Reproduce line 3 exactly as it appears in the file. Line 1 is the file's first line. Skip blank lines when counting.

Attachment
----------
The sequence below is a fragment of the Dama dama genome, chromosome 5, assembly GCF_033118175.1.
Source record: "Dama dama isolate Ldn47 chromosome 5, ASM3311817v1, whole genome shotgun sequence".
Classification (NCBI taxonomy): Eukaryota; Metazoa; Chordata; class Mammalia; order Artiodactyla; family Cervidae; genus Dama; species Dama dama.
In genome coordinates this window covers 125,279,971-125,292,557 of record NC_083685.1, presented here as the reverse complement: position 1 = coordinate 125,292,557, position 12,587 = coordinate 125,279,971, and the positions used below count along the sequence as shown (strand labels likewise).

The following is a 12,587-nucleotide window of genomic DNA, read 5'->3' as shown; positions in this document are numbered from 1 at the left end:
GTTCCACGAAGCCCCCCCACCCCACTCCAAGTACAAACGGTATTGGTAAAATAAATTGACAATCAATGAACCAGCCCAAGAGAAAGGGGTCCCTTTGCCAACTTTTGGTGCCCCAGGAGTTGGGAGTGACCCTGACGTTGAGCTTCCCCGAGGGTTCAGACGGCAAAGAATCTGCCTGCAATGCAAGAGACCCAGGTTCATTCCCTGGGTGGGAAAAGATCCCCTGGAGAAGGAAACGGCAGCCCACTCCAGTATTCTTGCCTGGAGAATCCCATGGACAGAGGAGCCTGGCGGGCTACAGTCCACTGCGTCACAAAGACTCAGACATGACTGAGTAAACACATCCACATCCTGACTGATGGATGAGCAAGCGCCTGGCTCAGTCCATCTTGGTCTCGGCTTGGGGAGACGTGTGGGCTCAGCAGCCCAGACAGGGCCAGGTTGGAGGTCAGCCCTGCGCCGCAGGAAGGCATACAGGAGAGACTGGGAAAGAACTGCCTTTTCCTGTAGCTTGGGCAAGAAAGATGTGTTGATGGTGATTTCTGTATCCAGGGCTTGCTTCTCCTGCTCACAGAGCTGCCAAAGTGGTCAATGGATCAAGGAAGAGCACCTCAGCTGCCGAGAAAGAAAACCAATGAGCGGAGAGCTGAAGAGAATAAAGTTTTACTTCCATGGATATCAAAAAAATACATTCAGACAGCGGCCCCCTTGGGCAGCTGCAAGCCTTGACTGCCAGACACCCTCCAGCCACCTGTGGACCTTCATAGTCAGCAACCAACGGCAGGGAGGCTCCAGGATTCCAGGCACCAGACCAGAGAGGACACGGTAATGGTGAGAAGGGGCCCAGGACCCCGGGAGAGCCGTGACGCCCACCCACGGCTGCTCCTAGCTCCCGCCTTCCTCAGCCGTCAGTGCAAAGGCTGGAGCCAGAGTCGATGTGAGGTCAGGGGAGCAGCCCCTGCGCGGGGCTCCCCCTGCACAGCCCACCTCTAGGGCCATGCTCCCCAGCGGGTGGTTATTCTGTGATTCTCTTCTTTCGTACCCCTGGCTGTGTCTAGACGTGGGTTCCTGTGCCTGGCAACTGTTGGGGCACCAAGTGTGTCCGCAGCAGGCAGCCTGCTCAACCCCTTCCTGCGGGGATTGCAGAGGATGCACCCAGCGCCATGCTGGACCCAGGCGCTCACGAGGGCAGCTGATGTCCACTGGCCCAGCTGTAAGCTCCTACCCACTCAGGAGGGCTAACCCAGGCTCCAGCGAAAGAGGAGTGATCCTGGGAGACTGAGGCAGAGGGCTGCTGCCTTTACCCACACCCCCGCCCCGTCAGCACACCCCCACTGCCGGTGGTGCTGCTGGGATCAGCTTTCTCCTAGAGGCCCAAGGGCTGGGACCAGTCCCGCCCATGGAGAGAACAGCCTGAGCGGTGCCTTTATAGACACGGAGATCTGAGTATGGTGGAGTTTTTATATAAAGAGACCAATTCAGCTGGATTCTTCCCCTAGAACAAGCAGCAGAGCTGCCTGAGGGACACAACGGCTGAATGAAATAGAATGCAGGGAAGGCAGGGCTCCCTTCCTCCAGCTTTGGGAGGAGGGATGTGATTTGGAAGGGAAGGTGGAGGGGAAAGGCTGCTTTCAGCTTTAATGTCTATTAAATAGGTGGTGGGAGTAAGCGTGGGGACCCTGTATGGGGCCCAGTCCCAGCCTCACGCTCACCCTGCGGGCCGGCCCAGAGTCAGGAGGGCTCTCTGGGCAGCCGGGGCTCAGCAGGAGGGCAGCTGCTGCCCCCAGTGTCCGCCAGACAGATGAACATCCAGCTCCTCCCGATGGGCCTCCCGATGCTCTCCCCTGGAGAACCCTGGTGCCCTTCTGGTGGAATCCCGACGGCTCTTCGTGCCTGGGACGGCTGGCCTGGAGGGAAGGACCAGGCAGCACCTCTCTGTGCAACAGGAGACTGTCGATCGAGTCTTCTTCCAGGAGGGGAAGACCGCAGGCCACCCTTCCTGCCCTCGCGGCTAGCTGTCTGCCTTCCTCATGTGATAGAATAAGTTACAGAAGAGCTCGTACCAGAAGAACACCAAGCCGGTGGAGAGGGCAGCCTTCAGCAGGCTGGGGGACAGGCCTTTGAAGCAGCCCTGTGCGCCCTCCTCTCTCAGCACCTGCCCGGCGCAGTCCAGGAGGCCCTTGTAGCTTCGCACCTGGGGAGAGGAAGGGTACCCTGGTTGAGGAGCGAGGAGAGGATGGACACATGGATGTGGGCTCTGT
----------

Classification (NCBI taxonomy): Eukaryota; Metazoa; Chordata; class Mammalia; order Artiodactyla; family Cervidae; genus Dama; species Dama dama.